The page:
On October 24, The Austin Film Festival kicked off its twenty-sixth year of promoting the art and craft of storytelling by championing the work of writers, filmmakers, and all artists who use written and visual language to tell a story. Most film festivals are just about filmmakers, but this Austin project bills itself as a “Film Festival and Writers Conference,” so that’s why I learned about Bill and Ted.
The opening welcome session was hosted by AFF Executive Director and Co-Founder Barbara Morgan. Morgan introduced the staff members responsible for organizing the festival, judging the 6,000+ entries, coordinating and promoting the events, and generally keeping the incredibly complex event moving along. But the real star of the session was screenwriter Ed Solomon.
Solomon attended the first Austin Film Festival 26 years ago and has been a supporter ever since. When Bill & Ted Face the Music comes out in 2020, he will have had a major release in each of the last five decades.
Solomon’s movie career, along with co-writer Chris Matheson, began in 1989 with Bill & Ted’s Excellent Adventure. During the ’90s his films included Bill & Ted’s Bogus Journey, Men in Black, and Leaving Normal. In the 2000s he worked on, among others, Charlie’s Angels, X-Men (uncredited), Imagine That, and Levity (which he also directed). In the 2010s, he graced the silver screen with Now You See Me and Now You See Me 2.
Solomon said, “It stuns me being on a panel instead of just attending. We are all on a continuum. It starts with the thought ‘I want to write,’ and it continues your whole life.”
Solomon was encouraging to writers attending the conference. “What you can gain from any panel is unknowable,” he observed. “What’s important is your state of mind. You must want to push outside the boundaries of your experience, and you’re here, that’s what’s important. You’ve initiated a process, a process of growth, of metacognition. Writing is about understanding how you process the world. It’s not about how much talent you have. It’s about how you manage and grow your talent; how to find your comfort zone and get just outside of it. Know that you don’t have a process. You have habits.”
He also had cautionary advice about “competition mentality” and networking.
“I spent the first half of my career rooting for everyone else to fail,” he said. “Then I realized that it’s not a zero-sum game. Once I understood that and began rooting for my friends, my life turned around. You’re not competing with one another.”
Solomon feels that much of what writers are told about networking is nonsense. “It inhibits your ability to proceed,” he said, “because it makes us believe we have to ask permission. The idea that you must meet an agent or producer here? Very low odds. Look to your left and right. Those are the people, your fellow travelers on this path, this solitary profession, that should be your network.”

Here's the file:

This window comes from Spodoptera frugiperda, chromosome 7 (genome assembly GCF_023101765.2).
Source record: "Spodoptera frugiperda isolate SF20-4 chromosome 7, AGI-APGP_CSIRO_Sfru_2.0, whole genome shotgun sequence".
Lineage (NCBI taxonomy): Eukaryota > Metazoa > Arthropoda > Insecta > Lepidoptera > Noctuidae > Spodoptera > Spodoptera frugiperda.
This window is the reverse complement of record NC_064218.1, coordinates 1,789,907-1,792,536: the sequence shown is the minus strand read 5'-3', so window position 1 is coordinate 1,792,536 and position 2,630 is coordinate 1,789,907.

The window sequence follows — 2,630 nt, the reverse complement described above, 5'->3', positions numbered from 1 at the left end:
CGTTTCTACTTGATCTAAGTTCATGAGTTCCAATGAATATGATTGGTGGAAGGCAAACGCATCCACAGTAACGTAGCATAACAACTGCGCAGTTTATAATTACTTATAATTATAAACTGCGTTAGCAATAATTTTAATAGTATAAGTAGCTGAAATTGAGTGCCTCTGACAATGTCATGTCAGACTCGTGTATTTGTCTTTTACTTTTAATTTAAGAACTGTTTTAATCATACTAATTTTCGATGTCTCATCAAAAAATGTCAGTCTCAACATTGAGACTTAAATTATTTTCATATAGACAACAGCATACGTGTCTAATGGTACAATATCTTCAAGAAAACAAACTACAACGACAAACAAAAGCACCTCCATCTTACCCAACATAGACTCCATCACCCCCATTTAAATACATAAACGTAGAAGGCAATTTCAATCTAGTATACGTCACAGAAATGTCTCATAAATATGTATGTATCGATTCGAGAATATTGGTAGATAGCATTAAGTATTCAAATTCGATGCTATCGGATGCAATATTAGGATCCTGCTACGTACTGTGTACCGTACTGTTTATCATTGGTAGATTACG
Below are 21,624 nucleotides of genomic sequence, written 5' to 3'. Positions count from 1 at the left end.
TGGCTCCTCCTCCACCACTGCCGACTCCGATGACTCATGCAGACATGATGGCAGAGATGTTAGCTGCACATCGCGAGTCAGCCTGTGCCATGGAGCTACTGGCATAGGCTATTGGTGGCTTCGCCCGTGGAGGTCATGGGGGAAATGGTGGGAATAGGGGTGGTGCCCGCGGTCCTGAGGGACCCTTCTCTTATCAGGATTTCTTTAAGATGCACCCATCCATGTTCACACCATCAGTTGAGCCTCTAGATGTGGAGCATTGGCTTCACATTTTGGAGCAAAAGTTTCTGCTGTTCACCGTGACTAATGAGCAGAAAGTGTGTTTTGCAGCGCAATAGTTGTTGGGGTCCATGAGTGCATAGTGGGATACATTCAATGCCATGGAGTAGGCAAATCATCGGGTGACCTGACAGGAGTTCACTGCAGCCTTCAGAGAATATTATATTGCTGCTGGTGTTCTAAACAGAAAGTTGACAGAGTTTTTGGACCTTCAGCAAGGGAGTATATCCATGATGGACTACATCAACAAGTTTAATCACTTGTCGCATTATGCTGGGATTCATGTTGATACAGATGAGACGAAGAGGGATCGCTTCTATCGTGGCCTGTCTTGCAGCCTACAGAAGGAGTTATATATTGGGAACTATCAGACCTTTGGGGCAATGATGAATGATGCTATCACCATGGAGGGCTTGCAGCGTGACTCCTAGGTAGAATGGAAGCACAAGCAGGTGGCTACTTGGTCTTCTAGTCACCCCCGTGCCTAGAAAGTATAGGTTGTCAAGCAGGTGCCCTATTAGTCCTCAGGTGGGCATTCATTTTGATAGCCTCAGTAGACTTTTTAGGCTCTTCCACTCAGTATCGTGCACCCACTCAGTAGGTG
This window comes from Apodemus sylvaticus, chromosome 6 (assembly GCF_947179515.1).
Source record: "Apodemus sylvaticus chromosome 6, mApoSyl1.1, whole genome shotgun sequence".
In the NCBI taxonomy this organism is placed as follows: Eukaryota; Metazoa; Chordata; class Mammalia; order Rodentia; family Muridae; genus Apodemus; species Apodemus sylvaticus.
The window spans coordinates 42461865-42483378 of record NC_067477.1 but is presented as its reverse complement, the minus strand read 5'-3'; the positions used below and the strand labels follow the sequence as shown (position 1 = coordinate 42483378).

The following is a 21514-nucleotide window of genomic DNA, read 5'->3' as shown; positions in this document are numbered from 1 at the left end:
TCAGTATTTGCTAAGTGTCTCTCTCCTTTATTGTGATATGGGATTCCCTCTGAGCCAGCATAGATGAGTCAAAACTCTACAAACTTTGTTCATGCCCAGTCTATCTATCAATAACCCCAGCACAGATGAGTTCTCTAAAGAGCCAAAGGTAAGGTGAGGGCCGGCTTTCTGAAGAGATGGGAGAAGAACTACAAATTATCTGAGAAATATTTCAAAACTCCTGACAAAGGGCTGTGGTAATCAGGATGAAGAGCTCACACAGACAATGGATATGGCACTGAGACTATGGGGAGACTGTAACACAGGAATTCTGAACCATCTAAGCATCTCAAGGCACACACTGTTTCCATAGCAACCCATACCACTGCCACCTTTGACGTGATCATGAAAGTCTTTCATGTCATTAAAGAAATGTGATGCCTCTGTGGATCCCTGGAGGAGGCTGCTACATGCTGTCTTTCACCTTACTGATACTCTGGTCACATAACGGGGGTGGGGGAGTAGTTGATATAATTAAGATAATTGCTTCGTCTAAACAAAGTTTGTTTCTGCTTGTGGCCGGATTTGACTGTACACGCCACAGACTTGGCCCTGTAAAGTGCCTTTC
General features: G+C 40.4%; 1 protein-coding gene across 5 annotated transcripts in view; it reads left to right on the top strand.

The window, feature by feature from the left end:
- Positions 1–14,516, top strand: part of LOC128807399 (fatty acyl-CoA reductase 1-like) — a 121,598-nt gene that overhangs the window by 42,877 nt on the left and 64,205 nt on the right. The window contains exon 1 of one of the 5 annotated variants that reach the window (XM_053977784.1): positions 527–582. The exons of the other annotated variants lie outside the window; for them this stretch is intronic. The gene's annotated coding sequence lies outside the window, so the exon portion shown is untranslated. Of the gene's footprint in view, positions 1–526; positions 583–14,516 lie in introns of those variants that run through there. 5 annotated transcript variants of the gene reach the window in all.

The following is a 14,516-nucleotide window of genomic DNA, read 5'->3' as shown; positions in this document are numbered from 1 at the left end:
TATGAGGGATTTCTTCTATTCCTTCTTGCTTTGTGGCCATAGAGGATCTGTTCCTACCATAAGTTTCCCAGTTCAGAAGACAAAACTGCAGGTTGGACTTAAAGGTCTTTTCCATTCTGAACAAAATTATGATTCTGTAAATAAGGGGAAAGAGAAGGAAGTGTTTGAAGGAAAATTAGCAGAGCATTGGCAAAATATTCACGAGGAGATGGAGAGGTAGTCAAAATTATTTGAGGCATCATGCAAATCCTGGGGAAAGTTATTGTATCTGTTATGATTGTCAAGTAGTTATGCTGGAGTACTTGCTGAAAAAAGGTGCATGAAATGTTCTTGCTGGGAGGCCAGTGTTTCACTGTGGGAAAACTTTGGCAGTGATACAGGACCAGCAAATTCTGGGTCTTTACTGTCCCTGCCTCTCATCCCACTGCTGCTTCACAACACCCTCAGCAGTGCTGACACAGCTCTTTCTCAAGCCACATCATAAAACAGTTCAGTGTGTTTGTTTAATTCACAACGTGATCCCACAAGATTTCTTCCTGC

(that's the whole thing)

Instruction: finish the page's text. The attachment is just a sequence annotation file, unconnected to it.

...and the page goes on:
He continued, “Barbara mentioned Bill and Ted. My friend Chris and I decided to do an improv group without an audience, just to push ourselves. One night we came up with these characters. We messed around with Bill and Ted for a year before we thought, ‘Hey, why don’t we put them in a script?’ None of us can judge our work. It takes interaction with other people. You need others to tell you the hard truths. Our work is never as good as we think it is when we complete it. We always need others.”
Barbara Morgan interrupted at this point: “Tell the Gary Marshall story, Ed.” Gary Marshall was the writer/producer known for many of the most famous comedy shows on TV, including Happy Days, Mork & Mindy, and the show that Solomon wrote for, Laverne & Shirley.
Although famous for his movie work, Solomon’s career began as a comedy writer. At 19, in 1979, he sold his first joke to comedian Jimmie Walker. This led to him writing for Gary Shandling.
Solomon recalled, “When I was first told I could get a job on Laverne & Shirley, I was very pretentious. ‘No, I wouldn’t want to work for that show.’ But when they offered, I jumped at it. That’s where I met Gary Marshall.”
Eventually, he left Laverne & Shirley to pursue movie writing.
Then he saw Marshall again at a conference. Solomon explained, “I thought I’d go over and tell him how I moved on in the industry and he’ll be happy to hear that. I got his attention and said, “I’m not writing for TV anymore.’ Before I could explain, he said, ‘Keep trying, I’m sure it will work out.’ And he walked away. Ten years later, I was on a panel with Marshall and afterwards I decided to remind him of that encounter. I thought, ‘He’s going to find it hilarious when I finish this story.’ So, I walked up to him and said, ‘Hey, Gary, I’m not writing for TV anymore.’ Before I could say anything else, he said, ‘Don’t worry, it will work out, don’t give up,’ and he walked away. That was the last time I ever talked to Gary Marshall, so, if any of you die soon and see him in heaven please finish the story for him.”
Ironically, Solomon is writing for TV again, having recently completed the HBO mini-series Mosaic.
To find out more about participating in next year’s Austin Film Festival, you can watch its PBS series On Story, attend one of its year-round events, or, of course, check its website.
(Photos by author)
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